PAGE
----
Feb 9, 2016
Building a thriving business as a private music teacher takes patience. Getting your first few students can seem like such an arduous task. Maybe you teach a friend’s child, get a job at a music school, or put fliers up at grocery stores. I’ve tried all of these things, and more, many times over. You have to relentlessly canvass for business to build a community and a clientele, but it will be worth it.
Your ultimate goal as you continually market your teaching work is simple yet elusive: you want to have a full schedule of current students, a waiting list of new students, a few inquiry calls each month and the freedom to let students move on from your studio when it’s time. I taught for eight years before I reached this stage in my teaching studio. Here are some things I learned along the way.
Community, Community, Community
Let’s just assume you are a master of your craft, and have a desire to share it with others. The only long term strategy to build a successful teaching business is to be part of a community.
As a musician, I played guitar at weddings and funerals, sang at preschools and spoke about being a musician at career days. I loved taking some students to a retirement community to play some tunes. That’s all the marketing that ever really worked for me.
There’s an element of just taking what you can get in the beginning of your career, but all careers are like that. I got my first private student in Seattle checking groceries at a corner store. I was practicing Asturias behind the counter, when a customer asked if I gave lessons. I taught her child, performed at a party they threw and probably picked up a dozen lessons from that one interaction. This is building a community. And this is how you can build a successful teaching business — through community interactions.
Over time, your name will become synonymous with your craft and people will mention your name when your craft is discussed. The community you work in becomes your biggest marketing asset.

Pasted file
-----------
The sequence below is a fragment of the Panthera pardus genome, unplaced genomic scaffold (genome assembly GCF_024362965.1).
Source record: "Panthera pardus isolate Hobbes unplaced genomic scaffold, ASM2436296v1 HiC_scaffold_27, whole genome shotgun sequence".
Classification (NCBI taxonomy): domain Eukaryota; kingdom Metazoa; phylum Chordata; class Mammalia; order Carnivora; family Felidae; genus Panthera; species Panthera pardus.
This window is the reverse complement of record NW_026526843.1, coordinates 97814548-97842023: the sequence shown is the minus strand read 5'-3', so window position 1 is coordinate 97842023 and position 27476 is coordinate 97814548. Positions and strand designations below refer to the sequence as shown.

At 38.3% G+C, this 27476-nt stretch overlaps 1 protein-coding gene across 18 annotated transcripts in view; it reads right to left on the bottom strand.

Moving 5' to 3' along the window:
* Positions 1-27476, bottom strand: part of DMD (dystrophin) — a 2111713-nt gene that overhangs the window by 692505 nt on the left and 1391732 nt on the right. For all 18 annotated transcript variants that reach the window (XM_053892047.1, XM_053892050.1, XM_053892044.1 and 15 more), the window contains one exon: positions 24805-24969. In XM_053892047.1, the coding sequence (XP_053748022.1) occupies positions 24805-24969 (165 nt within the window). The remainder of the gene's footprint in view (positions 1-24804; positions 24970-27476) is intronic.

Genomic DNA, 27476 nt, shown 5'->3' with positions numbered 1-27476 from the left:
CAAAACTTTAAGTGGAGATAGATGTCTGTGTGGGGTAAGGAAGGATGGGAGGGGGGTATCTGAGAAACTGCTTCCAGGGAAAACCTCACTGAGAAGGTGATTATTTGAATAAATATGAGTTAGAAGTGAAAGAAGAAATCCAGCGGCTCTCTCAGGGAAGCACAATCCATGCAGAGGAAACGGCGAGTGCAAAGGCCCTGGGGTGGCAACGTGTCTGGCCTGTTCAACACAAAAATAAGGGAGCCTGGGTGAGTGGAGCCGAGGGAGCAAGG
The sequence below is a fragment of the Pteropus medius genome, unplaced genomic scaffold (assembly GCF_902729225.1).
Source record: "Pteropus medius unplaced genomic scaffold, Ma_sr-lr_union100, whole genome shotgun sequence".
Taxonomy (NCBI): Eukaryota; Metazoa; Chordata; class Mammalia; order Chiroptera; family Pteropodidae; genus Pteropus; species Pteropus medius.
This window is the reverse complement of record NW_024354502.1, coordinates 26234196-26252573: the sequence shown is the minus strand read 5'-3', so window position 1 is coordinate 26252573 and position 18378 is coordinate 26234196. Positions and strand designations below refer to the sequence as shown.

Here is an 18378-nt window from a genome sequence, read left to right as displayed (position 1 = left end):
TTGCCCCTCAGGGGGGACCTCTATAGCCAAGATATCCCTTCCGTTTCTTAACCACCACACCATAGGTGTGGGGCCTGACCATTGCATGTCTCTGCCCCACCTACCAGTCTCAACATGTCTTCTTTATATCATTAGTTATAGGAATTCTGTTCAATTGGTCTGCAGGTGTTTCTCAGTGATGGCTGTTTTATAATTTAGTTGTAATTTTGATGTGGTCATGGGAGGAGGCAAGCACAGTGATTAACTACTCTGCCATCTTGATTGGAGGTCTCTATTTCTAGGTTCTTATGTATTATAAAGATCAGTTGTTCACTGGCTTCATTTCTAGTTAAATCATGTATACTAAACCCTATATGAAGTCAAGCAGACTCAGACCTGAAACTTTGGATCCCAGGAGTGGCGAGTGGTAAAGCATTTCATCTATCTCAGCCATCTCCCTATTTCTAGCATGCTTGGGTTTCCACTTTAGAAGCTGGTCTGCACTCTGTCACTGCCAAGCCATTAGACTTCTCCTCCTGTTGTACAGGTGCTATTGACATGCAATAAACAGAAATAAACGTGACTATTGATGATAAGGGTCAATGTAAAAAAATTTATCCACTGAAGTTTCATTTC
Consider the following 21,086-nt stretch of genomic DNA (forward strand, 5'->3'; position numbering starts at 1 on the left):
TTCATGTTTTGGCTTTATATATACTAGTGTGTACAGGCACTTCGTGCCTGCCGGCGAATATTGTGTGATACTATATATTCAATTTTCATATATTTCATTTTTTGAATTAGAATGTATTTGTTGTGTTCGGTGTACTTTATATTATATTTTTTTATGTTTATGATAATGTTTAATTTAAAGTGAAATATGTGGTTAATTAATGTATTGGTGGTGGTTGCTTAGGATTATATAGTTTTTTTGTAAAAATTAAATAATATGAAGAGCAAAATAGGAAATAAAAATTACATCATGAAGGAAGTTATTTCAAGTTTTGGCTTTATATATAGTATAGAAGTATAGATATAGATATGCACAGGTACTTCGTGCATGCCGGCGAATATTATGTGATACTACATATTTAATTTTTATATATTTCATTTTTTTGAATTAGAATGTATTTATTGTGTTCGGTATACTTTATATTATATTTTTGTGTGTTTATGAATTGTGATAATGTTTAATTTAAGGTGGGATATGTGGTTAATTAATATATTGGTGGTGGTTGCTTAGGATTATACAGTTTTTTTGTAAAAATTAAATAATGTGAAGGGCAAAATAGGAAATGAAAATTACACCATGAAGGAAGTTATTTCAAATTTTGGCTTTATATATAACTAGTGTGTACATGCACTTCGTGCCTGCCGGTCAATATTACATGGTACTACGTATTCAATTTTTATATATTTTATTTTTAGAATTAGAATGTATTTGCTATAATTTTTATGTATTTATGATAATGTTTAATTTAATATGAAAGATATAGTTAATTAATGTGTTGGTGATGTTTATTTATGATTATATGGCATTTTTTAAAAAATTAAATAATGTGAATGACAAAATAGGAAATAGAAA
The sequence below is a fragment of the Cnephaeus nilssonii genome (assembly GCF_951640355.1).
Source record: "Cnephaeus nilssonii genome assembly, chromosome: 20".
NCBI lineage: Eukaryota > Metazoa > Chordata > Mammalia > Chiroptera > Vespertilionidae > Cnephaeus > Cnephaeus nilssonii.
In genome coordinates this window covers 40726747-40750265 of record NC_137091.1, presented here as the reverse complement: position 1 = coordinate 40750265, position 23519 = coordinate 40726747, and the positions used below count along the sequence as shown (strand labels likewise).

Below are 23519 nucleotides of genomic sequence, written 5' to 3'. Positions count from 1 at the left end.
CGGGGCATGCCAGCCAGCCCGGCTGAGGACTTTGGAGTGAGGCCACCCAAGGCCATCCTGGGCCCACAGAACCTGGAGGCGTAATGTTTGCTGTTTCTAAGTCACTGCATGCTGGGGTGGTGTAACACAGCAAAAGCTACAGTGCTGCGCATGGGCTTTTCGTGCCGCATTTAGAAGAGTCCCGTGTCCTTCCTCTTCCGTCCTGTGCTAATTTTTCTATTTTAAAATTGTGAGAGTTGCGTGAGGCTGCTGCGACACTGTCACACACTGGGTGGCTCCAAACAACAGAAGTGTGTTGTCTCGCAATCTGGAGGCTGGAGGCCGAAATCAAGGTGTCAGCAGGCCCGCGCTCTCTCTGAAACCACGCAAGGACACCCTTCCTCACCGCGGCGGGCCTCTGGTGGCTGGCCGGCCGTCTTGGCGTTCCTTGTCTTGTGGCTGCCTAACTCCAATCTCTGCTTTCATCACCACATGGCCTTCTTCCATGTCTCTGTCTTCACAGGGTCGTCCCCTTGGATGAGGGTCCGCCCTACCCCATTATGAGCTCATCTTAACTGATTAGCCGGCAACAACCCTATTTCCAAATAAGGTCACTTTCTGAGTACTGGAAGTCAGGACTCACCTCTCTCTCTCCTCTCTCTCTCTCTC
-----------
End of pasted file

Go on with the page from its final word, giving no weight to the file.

Word of Mouth is the Best/Only Marketing Plan
Sure, you can hang up fliers in a grocery store, advertise on Craigslist, get some friends to write Yelp reviews for you, but you will get very few, if any, new students.
If you’re new to teaching, it’s a drag to get your first batch of students. Once you’ve got a few students, treat them with the utmost respect and care. Make their progress a priority in your life.Look forward to their lessons.
All is takes is one socially-connected proponent of your teaching to get you that waiting list of new proponents. I can honestly connect nearly half of my current students to a parent of a child I taught nearly a decade ago.
Why Are You Doing This?
Building a reputation and a community as a private instructor can be tough. Remind yourself you are teaching because you have spent your life studying something you are deeply passionate about. I find it deeply satisfying to share this knowledge with others.
I also believe it’s our responsibility to pass culture and learning on whenever we can. If you do your best to remember these ideas, continually practice your craft and have patience, you will build a thriving teaching community. You will share your gifts with that community, and they will support you in living a bountiful life.
When I began teaching, it never occurred to me that my students would someday babysit my children, become close friends, or even co-workers. The UX designer for our startup Fons was once a student. And so many other great connections have come from my musical community. The community I work in provides a foundation for a happy existence, and it’s an awesome feeling.